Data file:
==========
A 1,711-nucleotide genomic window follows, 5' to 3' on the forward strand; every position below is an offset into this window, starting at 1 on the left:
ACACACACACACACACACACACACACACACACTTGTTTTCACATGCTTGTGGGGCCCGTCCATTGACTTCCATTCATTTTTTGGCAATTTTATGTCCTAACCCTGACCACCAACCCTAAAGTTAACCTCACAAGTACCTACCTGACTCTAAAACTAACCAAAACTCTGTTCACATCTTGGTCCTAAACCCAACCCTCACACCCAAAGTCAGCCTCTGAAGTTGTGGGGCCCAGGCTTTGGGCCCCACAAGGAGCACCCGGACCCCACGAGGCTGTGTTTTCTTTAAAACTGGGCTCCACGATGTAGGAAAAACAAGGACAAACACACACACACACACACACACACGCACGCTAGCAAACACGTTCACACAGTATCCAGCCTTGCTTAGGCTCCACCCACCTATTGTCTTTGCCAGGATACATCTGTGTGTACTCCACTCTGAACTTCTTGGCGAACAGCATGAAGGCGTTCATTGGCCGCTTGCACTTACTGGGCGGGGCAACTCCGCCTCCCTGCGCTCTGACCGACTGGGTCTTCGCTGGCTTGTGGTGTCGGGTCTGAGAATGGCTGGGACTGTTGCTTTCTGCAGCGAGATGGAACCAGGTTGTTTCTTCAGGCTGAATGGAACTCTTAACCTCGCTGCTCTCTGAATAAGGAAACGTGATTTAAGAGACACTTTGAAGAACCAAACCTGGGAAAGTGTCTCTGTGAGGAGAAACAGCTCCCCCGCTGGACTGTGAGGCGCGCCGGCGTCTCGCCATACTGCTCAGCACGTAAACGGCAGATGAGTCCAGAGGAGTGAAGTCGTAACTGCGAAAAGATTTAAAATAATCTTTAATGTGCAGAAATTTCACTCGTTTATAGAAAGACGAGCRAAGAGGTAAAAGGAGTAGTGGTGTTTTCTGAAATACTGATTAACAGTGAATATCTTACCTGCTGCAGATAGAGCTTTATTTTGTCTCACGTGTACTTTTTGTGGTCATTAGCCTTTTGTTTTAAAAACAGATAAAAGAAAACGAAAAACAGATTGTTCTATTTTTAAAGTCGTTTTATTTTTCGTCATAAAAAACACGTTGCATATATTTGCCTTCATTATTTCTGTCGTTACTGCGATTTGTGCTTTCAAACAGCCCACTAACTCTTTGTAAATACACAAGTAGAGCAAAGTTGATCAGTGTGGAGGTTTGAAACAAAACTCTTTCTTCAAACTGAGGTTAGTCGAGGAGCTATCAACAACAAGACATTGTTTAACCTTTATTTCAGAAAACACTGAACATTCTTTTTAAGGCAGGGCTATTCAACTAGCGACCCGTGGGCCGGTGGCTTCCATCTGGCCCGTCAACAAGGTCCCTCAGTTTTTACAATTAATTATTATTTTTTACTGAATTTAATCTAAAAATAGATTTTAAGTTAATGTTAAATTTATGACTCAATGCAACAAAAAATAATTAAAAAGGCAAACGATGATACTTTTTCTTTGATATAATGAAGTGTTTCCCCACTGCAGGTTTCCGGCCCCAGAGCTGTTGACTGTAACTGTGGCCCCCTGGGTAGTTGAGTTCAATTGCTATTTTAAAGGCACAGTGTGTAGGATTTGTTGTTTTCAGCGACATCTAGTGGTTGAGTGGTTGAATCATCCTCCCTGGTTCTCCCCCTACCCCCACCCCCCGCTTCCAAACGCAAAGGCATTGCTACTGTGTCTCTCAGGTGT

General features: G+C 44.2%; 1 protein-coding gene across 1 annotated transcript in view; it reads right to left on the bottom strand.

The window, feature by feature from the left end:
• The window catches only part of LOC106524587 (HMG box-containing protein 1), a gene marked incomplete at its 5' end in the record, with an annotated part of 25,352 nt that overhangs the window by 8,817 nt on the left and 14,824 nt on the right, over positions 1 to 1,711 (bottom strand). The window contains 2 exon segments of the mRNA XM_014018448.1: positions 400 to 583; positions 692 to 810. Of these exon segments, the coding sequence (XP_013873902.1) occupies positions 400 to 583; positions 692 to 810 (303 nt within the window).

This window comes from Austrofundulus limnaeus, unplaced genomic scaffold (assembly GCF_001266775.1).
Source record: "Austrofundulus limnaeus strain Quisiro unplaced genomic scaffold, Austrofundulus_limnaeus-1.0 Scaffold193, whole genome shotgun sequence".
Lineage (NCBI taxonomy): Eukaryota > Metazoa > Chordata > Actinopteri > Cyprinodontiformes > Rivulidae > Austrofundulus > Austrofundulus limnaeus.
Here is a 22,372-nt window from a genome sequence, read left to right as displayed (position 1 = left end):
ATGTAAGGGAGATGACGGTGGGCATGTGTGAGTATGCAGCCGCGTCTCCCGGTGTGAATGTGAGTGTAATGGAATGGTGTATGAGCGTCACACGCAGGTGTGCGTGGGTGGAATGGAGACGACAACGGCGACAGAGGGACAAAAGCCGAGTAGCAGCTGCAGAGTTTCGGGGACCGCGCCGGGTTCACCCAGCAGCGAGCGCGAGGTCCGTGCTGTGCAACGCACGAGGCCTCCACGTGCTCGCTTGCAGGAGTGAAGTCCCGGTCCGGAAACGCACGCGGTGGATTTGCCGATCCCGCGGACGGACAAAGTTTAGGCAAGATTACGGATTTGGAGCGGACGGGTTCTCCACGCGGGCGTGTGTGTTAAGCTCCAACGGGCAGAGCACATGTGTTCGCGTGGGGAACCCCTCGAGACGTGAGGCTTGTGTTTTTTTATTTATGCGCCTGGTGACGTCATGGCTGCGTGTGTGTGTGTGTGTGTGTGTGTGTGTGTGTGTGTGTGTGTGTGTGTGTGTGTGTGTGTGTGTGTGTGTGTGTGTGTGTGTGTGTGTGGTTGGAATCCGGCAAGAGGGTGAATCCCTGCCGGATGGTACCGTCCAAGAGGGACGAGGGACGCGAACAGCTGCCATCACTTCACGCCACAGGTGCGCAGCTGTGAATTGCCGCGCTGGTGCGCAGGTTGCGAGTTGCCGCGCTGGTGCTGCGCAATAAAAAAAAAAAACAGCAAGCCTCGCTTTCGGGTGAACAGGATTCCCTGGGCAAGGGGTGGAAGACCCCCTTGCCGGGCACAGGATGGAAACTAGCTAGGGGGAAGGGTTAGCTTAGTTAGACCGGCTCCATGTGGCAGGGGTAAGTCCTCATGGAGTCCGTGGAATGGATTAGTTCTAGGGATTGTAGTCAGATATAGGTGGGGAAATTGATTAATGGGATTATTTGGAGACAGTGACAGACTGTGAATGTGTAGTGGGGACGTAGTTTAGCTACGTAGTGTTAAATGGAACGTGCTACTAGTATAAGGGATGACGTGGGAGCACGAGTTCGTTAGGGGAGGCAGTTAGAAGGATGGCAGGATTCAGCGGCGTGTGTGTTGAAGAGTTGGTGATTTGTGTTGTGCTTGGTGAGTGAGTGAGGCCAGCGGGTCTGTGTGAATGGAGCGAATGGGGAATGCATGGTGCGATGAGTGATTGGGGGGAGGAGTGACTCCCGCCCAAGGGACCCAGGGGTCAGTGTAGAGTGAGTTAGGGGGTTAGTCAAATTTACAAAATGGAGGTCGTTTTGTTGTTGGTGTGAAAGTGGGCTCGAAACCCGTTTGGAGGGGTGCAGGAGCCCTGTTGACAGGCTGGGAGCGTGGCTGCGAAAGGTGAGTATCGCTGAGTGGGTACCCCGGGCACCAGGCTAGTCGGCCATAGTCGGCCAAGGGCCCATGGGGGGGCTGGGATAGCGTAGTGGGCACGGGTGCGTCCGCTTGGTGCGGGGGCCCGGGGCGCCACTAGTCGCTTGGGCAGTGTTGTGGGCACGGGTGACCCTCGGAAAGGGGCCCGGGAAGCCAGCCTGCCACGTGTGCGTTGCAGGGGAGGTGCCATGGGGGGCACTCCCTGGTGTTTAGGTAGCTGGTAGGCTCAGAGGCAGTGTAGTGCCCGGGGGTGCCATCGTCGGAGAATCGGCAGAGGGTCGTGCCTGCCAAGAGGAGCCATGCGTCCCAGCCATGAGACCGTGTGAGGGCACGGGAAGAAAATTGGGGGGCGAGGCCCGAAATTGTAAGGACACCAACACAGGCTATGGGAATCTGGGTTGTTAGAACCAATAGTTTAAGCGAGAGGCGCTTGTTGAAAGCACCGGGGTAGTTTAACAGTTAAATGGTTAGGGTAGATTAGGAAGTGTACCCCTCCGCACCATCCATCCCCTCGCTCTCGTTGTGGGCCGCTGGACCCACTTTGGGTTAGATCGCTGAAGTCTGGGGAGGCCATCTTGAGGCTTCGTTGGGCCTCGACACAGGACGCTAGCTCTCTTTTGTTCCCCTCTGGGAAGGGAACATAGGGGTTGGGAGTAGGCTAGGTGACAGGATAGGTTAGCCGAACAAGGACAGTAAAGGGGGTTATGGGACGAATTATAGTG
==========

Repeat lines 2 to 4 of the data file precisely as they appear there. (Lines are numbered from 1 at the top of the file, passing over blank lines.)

ACACACACACACACACACACACACACACACACTTGTTTTCACATGCTTGTGGGGCCCGTCCATTGACTTCCATTCATTTTTTGGCAATTTTATGTCCTAACCCTGACCACCAACCCTAAAGTTAACCTCACAAGTACCTACCTGACTCTAAAACTAACCAAAACTCTGTTCACATCTTGGTCCTAAACCCAACCCTCACACCCAAAGTCAGCCTCTGAAGTTGTGGGGCCCAGGCTTTGGGCCCCACAAGGAGCACCCGGACCCCACGAGGCTGTGTTTTCTTTAAAACTGGGCTCCACGATGTAGGAAAAACAAGGACAAACACACACACACACACACACACACGCACGCTAGCAAACACGTTCACACAGTATCCAGCCTTGCTTAGGCTCCACCCACCTATTGTCTTTGCCAGGATACATCTGTGTGTACTCCACTCTGAACTTCTTGGCGAACAGCATGAAGGCGTTCATTGGCCGCTTGCACTTACTGGGCGGGGCAACTCCGCCTCCCTGCGCTCTGACCGACTGGGTCTTCGCTGGCTTGTGGTGTCGGGTCTGAGAATGGCTGGGACTGTTGCTTTCTGCAGCGAGATGGAACCAGGTTGTTTCTTCAGGCTGAATGGAACTCTTAACCTCGCTGCTCTCTGAATAAGGAAACGTGATTTAAGAGACACTTTGAAGAACCAAACCTGGGAAAGTGTCTCTGTGAGGAGAAACAGCTCCCCCGCTGGACTGTGAGGCGCGCCGGCGTCTCGCCATACTGCTCAGCACGTAAACGGCAGATGAGTCCAGAGGAGTGAAGTCGTAACTGCGAAAAGATTTAAAATAATCTTTAATGTGCAGAAATTTCACTCGTTTATAGAAAGACGAGCRAAGAGGTAAAAGGAGTAGTGGTGTTTTCTGAAATACTGATTAACAGTGAATATCTTACCTGCTGCAGATAGAGCTTTATTTTGTCTCACGTGTACTTTTTGTGGTCATTAGCCTTTTGTTTTAAAAACAGATAAAAGAAAACGAAAAACAGATTGTTCTATTTTTAAAGTCGTTTTATTTTTCGTCATAAAAAACACGTTGCATATATTTGCCTTCATTATTTCTGTCGTTACTGCGATTTGTGCTTTCAAACAGCCCACTAACTCTTTGTAAATACACAAGTAGAGCAAAGTTGATCAGTGTGGAGGTTTGAAACAAAACTCTTTCTTCAAACTGAGGTTAGTCGAGGAGCTATCAACAACAAGACATTGTTTAACCTTTATTTCAGAAAACACTGAACATTCTTTTTAAGGCAGGGCTATTCAACTAGCGACCCGTGGGCCGGTGGCTTCCATCTGGCCCGTCAACAAGGTCCCTCAGTTTTTACAATTAATTATTATTTTTTACTGAATTTAATCTAAAAATAGATTTTAAGTTAATGTTAAATTTATGACTCAATGCAACAAAAAATAATTAAAAAGGCAAACGATGATACTTTTTCTTTGATATAATGAAGTGTTTCCCCACTGCAGGTTTCCGGCCCCAGAGCTGTTGACTGTAACTGTGGCCCCCTGGGTAGTTGAGTTCAATTGCTATTTTAAAGGCACAGTGTGTAGGATTTGTTGTTTTCAGCGACATCTAGTGGTTGAGTGGTTGAATCATCCTCCCTGGTTCTCCCCCTACCCCCACCCCCCGCTTCCAAACGCAAAGGCATTGCTACTGTGTCTCTCAGGTGT

General features: G+C 44.2%; 1 protein-coding gene across 1 annotated transcript in view; it reads right to left on the bottom strand.

The window, feature by feature from the left end: